Colonel Muse Hassan, a Somali military commander in the Middle Shabelle region, told CNN that heavily armed Al-Shabaab gunmen attacked the Burundian base of El-Baraf, about 160 km north of the capital Mogadishu, from different directions. early Tuesday.
Hassan said a suicide car bomb entered the base’s main gates, allowing fighters to enter the camp, where they engaged in a heavy firefight with AU soldiers for about an hour. The base is located along the main road connecting Mogadishu to the northern parts of the country.
In a statement posted on its affiliate websites, Al-Shabaab said its fighters killed 59 soldiers as they took control of the base, but authorities have not confirmed those claims or the number of possible casualties. This is the second time the camp has been raided by the terrorist group this year.
“This morning we woke up to a huge explosion and heavy gunfire at the Burundian army base in El-Baraf, which was attacked from multiple directions, we don’t know how many soldiers were killed, but we saw smoke and flames, ”said Hawo Ali, a local resident, who spoke on the phone with CNN.
CNN contacted the African Union Transition Mission in Somalia (ATMIS), formally known as the African Union Mission in Somalia (AMISOM), for comment on the attack.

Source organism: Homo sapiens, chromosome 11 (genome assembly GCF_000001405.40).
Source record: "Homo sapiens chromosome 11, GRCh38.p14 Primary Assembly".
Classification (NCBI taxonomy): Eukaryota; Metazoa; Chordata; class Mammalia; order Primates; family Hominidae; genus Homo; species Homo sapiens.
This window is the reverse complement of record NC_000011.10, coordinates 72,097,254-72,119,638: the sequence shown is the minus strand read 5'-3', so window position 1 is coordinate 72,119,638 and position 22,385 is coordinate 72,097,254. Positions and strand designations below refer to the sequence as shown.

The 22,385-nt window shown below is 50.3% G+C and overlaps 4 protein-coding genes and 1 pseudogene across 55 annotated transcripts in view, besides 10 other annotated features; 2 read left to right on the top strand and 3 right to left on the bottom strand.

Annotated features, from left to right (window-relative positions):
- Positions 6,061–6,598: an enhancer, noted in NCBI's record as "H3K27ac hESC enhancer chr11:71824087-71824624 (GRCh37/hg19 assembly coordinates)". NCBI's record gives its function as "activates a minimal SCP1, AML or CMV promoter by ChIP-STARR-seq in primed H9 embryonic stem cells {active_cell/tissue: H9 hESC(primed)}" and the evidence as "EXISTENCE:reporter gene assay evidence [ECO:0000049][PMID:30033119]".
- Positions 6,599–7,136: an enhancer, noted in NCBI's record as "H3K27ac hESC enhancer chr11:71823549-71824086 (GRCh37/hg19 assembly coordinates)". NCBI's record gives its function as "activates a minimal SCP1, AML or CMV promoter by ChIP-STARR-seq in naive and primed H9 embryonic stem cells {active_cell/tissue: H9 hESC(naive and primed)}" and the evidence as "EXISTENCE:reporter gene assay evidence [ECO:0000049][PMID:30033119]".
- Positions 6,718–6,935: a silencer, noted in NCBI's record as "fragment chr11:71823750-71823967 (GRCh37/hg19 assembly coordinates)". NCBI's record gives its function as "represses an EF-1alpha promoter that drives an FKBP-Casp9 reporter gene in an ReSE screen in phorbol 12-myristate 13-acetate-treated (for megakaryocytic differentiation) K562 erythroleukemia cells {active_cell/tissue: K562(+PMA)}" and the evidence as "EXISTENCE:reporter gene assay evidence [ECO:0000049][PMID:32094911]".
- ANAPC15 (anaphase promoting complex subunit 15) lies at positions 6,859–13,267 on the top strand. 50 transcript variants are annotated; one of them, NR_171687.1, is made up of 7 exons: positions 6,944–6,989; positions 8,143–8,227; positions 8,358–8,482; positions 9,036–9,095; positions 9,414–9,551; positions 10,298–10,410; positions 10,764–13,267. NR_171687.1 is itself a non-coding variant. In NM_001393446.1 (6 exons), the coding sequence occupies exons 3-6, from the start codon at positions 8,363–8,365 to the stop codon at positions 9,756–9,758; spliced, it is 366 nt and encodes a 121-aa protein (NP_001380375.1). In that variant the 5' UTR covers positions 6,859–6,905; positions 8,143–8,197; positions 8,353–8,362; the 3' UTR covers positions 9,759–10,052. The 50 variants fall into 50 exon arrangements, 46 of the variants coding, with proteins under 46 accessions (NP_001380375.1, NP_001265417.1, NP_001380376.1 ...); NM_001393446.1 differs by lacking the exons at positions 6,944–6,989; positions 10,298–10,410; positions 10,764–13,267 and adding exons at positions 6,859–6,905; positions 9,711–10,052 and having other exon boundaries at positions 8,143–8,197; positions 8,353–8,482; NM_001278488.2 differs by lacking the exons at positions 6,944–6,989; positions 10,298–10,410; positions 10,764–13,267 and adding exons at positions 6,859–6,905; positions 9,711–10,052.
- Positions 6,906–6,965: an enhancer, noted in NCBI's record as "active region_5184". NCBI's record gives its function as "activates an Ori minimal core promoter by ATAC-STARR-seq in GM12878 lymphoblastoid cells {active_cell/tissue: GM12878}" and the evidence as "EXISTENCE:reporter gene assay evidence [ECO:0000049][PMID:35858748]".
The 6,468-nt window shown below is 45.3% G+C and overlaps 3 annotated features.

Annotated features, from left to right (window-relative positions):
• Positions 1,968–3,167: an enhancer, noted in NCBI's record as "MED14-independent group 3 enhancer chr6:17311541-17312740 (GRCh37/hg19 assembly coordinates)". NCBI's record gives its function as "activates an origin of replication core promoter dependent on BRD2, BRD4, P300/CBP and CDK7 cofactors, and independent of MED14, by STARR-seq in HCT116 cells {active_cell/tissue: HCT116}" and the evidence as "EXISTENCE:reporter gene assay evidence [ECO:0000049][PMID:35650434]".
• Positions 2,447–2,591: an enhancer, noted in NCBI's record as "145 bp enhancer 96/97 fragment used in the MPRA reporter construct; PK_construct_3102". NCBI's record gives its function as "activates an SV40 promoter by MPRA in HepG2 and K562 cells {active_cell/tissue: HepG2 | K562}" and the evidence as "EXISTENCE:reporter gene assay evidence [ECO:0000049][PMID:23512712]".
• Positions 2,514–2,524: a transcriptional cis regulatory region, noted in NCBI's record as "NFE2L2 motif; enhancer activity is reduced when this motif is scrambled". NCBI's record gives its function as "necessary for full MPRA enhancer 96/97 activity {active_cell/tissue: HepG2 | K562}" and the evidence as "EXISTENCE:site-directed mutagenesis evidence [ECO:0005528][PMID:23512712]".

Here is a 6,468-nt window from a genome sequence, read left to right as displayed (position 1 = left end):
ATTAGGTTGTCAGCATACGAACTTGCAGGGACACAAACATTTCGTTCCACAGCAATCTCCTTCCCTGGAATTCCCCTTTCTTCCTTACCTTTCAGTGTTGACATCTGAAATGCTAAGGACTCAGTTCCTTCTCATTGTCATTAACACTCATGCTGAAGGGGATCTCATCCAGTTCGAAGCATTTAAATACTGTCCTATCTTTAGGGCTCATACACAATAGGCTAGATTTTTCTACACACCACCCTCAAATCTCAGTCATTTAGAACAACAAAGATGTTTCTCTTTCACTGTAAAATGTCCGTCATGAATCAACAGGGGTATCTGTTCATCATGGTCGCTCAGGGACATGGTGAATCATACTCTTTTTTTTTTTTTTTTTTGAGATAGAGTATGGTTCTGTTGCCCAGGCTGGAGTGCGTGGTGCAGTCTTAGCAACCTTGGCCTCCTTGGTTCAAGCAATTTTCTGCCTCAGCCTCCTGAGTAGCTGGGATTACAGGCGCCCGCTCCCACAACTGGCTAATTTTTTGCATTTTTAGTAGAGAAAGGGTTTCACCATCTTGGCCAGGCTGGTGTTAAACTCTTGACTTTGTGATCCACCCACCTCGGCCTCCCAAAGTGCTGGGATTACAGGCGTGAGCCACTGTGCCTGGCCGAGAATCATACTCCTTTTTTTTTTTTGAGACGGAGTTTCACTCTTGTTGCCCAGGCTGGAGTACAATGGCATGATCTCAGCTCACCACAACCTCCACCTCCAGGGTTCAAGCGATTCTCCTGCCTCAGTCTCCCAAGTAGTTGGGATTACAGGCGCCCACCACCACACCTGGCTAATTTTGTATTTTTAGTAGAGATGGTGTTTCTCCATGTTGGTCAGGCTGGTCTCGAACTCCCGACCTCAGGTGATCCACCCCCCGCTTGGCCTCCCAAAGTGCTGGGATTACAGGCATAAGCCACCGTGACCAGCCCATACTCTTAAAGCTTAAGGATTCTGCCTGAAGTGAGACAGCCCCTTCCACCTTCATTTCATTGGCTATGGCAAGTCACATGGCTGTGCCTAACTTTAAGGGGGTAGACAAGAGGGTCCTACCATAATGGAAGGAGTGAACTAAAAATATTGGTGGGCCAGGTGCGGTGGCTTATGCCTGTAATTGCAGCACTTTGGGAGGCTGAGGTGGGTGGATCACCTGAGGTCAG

The attack comes when Somalia was sworn in in a new parliament on April 14 and is expected to hold presidential elections later this year, after more than a year of delays due to the political crisis. No precise date has been set for the elections.
The political situation in the country was further complicated by the power struggle between Prime Minister Mohamed Hussein Roble and President Mohamed Abdullahi Mohamed, which helped delay the elections.
Al-Shabaab, a Somali group that the United States designated as a foreign terrorist organization in March 2008, has been fighting for years to be at the top of the central government and establish a rule based on its strict interpretation of Islamic sharia law. It continued to carry out frequent attacks in Mogadishu and elsewhere, despite government and international efforts to stop it.